What is your view on healthcare issues in Georgia and what would you do to improve them?
“We’re in a healthcare care crisis in District 38 and I would venture to say in a number of counties within this state there are not enough quality hospitals, urgent cares, and medical options to service the community, especially in pockets of Fulton County.
“In most cases, if an ambulance was needed, those in need would one have to wait for them to get there, and then transport them a long distance back to Grady. That’s just unacceptable.
“I think one way to address it on a state level is to examine our certificate of need process for hospitals and possibly streamline it more.
We must continue to fight daily to expand Medicaid. We just have to so that everyone in every economic background will have some access to quality health care. Part of that, for me, also is championing ways to lower prescription drug prices to help relieve the financial burden of our constituents, especially our seniors. I definitely believe that we need to expand Medicaid, but we need to also do some other things in addition to it.”
Can you talk a little about your endorsers/donors and how much your campaign has raised so far?
“We’ve received endorsements from city council persons within the City of South Fulton and surrounding communities. We have legal and public safety professionals who are endorsing our campaign. We have community advocates and constituents alike who desperately want a change who are supporting. I also have some people from the faith community who are supporting our campaign.
“With respect to how much we’ve raised, we have a budget, we’re raising money, and we’ll continue to meet the challenge that was set before us with our budget as we continue this campaign. There’s still a number of days left to go and we’re continuing to raise money on a daily basis.”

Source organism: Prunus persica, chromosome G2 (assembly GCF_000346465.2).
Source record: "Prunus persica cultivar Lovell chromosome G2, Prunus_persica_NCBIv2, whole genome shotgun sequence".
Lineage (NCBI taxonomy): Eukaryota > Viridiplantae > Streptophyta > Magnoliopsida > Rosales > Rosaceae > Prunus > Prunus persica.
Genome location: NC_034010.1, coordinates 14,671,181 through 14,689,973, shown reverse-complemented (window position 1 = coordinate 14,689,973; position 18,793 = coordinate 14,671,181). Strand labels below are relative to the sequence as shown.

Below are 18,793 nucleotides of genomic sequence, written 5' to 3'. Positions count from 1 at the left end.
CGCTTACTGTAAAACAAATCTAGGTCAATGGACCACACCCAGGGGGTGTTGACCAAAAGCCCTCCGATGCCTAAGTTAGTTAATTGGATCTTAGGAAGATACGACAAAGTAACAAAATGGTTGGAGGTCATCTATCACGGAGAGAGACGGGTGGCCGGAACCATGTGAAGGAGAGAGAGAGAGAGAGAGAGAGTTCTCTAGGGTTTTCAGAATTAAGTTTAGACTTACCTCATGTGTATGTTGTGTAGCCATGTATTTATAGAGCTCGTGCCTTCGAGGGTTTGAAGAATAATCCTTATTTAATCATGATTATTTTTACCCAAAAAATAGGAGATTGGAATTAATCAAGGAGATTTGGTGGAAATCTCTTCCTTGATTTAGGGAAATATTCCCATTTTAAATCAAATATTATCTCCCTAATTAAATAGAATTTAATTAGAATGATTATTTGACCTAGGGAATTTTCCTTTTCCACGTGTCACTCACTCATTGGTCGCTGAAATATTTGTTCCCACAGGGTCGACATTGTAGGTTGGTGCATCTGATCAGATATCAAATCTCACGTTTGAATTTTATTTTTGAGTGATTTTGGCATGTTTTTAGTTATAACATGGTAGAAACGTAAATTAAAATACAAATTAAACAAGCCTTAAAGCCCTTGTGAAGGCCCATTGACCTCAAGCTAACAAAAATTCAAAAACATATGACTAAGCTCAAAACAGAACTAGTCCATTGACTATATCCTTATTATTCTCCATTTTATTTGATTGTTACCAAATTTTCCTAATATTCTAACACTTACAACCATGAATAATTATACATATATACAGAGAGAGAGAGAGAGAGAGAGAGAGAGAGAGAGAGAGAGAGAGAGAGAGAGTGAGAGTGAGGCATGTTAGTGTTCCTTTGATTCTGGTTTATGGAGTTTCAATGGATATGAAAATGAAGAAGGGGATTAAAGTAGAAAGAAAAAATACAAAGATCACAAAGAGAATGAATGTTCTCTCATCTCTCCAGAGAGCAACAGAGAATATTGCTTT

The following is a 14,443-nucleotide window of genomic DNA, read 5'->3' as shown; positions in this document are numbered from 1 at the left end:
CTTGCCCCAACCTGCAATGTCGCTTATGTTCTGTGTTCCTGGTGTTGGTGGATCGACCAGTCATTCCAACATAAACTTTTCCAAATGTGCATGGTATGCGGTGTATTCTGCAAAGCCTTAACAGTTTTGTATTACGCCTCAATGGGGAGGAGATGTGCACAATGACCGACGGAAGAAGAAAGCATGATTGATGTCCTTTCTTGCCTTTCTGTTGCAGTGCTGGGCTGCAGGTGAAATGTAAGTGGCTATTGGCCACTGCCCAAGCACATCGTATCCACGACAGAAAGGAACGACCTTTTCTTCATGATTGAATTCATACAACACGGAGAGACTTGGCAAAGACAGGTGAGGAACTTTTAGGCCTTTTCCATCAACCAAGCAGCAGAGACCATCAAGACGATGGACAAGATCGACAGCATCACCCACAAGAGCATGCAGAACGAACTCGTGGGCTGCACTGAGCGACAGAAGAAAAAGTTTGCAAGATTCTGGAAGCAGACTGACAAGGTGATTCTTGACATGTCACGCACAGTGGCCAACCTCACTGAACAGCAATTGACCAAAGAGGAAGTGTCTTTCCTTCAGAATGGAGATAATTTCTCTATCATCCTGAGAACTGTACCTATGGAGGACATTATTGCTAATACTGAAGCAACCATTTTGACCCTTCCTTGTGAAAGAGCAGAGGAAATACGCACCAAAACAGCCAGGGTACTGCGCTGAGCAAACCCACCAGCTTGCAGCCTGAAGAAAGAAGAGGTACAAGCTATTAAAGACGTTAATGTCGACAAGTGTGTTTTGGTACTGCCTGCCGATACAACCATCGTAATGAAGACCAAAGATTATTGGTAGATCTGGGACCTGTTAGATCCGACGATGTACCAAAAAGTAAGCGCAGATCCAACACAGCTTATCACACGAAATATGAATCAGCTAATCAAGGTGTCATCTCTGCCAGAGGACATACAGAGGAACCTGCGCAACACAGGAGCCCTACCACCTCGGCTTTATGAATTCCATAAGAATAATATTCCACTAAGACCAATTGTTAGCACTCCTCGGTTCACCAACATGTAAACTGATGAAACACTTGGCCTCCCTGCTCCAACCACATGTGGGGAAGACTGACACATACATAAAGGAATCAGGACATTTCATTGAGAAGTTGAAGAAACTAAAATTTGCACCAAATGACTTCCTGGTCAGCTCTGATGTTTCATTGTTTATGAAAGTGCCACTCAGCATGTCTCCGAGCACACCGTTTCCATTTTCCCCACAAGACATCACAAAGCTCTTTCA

How are you reaching out to voters to get your message heard?
“We place signs, we’re using social media, we have phone bankers, we have canvassers, text message, email. We’re using all tools that are available to us to reach the voters.
“We’re also showing up in the community. I think it’s important not just to be someone on the outside, someone in the community to vote for, but also showing up, I had a meeting earlier with a constituent from the faith community who’s very much interested and will be supporting our campaign because he believes it’s time for a change in our district.”
What makes you the best person to represent the 38th district?
“This is the way I’m looking at it. I have served in both Cobb County and Fulton County, within the district for the past almost eight years. I have been visible and I have a viable footprint of service within the community — some would say more than the incumbent.
“No public servant can effectively serve his constituents if he or she is not engaged and active within the district. It’s a void that I’m filling and it’s one that I hope to fill as the next state senator. There’s some tough things that need to be done. There’s some tough conversations that need to be had. I’m already having those conversations, I’m already in the room with our local leaders. I think this is what’s important. This is what will set me apart, I think, and make me best to represent the community.
“It’s not about the 40 days that you’re in the legislative session. Those days are important, but it’s about those other 325 days where you’re actively engaged with the community from the bottom up — where you’re meeting people in the HOAs, you’re meeting with the county commissioners and the mayors and the council persons to see how collaboratively we can best make the district better. So it’s not just about me. It’s about what am I doing year round to make sure that constituents hear from me, see me, and know that I’m working on their behalf.”
Is there anything else important not mentioned here that you would like to make sure voters know about you and/or your campaign?
“Servant leadership is at the core of who I am and what I will bring to this district. I’ve been about that my entire life. State Senate District 38 is the people’s seat and any seat that any elected official holds is the people’s seat.
“The people deserve a visible and viable leader that they can count on, someone that they will see, someone that they know that was working hard for them on a continuous basis. That’s what they will get from me — nothing more, and nothing less.”
To learn more about Carson, you can visit his website.